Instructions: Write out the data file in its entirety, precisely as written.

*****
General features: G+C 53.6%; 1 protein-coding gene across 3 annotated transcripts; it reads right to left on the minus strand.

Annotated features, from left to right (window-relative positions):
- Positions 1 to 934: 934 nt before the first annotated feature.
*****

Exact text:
General features: G+C 53.6%; 1 protein-coding gene across 3 annotated transcripts; it reads right to left on the minus strand.

Annotated features, from left to right (window-relative positions):
- Positions 1 to 934: 934 nt before the first annotated feature.